Francis Edward Martineau, 69, a Bethesda newsletter publisher who was a retired Air Force Reserve colonel and former official of the Air Safety Foundation, was killed yesterday when the private plane he was flying crashed while approaching a runway at Yeager Airport in Charleston, W.Va.

Also killed was Marjorie Van Vliet Zeuch, 67, of Warwick, R.I., president of the World Friendship Association.

Mr. Martineau and Mrs. Zeuch were attempting to promote peace and break a speed record for flying a single-engine plane to the capitals of the 48 contiguous states. They began their 4,000-mile journey in Providence, R.I., on May 29.

Officials said they took off from Columbus, Ohio, en route to Charleston early yesterday and were scheduled to complete their mission, which was called Operation Appleseed, at National Airport yesterday afternoon.

The aircraft went down in a wooded area about half a mile from the runway, said Sgt. Vic Gazitano of the Kanawha County Sheriff's Department.

"He had fuel on board and the landing gear was down," said Frank Gurish, a Federal Aviation Administrator investigator at the scene. "It would appear he was of the notion he was on a normal landing pattern. It was on course. It was just lower than he should have been."

The speed record attempt was sanctioned by the National Aeronautic Association.

Mr. Martineau was the founder of Association Trends, a national weekly newspaper for associations. He started the business in 1973.

A native of Attleboro, Mass., he attended Brown University. During World War II, he served in the Royal Canadian Air Force and then the U.S. Army Air Forces, where he was a flight instructor. He later joined the Air Force Reserves.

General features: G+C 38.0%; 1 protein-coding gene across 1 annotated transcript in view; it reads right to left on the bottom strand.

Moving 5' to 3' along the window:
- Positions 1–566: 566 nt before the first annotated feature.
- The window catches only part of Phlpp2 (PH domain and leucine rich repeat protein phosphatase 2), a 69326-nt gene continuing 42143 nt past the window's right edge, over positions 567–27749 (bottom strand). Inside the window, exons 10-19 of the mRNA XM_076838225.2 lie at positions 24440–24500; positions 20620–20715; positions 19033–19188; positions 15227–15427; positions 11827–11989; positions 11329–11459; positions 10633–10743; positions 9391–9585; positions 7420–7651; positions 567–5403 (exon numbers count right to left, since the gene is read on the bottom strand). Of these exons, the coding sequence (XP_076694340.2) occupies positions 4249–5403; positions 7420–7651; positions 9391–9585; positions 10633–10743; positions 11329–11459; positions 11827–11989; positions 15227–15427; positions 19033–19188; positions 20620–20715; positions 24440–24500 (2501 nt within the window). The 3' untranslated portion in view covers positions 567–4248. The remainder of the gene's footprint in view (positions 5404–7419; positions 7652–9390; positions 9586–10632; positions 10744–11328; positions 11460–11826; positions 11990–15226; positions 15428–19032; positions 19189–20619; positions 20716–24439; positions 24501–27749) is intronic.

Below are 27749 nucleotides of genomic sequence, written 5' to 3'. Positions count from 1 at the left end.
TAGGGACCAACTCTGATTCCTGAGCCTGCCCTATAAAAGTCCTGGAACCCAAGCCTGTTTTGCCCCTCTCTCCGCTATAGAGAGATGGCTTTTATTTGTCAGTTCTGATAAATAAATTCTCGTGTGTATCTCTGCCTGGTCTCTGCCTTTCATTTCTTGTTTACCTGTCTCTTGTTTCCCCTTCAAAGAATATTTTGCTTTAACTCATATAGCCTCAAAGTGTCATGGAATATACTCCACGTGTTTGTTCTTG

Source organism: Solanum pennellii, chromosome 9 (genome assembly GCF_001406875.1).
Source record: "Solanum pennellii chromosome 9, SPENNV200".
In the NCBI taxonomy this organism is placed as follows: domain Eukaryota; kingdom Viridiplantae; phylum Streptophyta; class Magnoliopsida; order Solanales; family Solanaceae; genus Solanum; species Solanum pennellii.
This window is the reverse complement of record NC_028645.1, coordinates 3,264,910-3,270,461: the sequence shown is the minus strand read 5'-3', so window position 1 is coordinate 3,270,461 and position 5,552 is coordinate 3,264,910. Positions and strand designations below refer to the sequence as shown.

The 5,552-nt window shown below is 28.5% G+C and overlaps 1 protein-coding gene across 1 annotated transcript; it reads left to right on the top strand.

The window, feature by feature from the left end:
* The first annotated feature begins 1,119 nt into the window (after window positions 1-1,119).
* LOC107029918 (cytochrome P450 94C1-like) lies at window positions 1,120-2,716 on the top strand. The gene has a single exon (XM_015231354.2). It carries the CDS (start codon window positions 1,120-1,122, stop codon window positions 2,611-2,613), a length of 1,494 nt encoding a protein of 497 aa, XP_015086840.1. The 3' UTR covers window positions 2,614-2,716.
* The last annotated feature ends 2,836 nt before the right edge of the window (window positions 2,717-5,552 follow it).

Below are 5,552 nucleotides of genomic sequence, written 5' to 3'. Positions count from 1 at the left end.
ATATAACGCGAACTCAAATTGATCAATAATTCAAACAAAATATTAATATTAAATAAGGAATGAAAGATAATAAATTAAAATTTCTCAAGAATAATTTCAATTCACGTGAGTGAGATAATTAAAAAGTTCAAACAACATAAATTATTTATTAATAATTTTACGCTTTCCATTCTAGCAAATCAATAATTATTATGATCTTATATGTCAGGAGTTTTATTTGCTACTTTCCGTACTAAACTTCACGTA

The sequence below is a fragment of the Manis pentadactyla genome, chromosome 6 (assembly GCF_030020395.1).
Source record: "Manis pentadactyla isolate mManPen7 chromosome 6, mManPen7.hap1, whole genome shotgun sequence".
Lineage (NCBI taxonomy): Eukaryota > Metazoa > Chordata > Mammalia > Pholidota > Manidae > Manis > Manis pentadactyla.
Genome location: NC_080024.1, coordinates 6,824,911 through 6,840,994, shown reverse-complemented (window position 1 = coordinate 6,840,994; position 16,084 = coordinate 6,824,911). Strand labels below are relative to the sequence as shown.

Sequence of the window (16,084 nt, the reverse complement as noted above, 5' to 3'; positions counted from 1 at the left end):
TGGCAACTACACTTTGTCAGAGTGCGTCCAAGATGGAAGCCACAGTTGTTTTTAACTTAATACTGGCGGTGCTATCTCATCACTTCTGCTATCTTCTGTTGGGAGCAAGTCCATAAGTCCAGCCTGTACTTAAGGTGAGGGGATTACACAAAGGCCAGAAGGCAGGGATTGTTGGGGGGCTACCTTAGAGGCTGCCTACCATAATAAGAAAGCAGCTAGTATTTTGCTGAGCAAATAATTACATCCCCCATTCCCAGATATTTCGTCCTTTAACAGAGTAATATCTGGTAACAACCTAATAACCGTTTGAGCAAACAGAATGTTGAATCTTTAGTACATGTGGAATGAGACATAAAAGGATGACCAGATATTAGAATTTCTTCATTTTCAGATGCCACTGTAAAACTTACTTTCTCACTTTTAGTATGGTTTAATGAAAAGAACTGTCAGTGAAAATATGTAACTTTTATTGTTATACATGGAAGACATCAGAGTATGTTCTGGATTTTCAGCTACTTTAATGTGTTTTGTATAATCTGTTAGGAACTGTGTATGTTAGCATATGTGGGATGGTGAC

After the war, he was an advertising executive in Rhode Island and registrar of motor vehicles for the state.

In 1966, Mr. Martineau came to Washington as an Air Force Reserve officer on active duty. A year later he was named executive director of the Air Safety Foundation and in 1969 he was made director of public relations for the Air Line Pilots Association. In 1972, he became general manager of the National Association of Counties. He gave that up to start Association Trends.

Mr. Martineau was a member of the American Society of Association Executives, the Public Relations Society of America, the Air Force Association, the Retired Officers Association, the Aircraft Owners and Pilots Association and the World Future Society.

Survivors include his wife of 45 years, Dorothy "Dee" Martineau of Bethesda; four children, Jill Cornish of Takoma Park, Gail Parker of Rockville, Paul Martineau of Gaithersburg and Jane Mandeville of Satellite Beach, Fla.; 11 grandchildren; and a great-grandchild.

A. ALLEN KING

Law School Dean

A. Allen King, 79, a former dean of the Washington College of Law at American University, died May 26 at a hospital in Tulsa, from injuries he suffered in a fall at his home.

Mr. King, who had lived in Tulsa since 1989, was a native of Oklahoma. He graduated from the University of Tulsa and its law school. He received a master's degree in law from the University of Michigan law school.

During World War II, he served in the Army Air Forces.

He was a professor and dean at the University of Tulsa law school before coming to Washington in 1965 as a law professor at American University. He was dean of the Washington College of Law from the late 1960s until the mid-1970s. He retired in 1978.

Survivors include his wife, Lillian S. King of Tulsa; two children, Virginia May Beckman of Middletown, Va., and Ronald Allen King of Adelphi; and three grandchildren.

JOHN W. LOWE

World Bank Executive

John W. Lowe, 45, manager of portfolio operations for the World Bank, died June 12 at his home in Washington. Police said the death was a suicide by hanging.

Mr. Lowe was born in Sheboygan, Wis. He graduated from Yale University and received a master's degree in business administration from Harvard University.

He came to Washington to work for the World Bank in 1972. From 1979 to 1982 he worked in New York for Lazard Freres, then returned to Washington to work for the World Bank.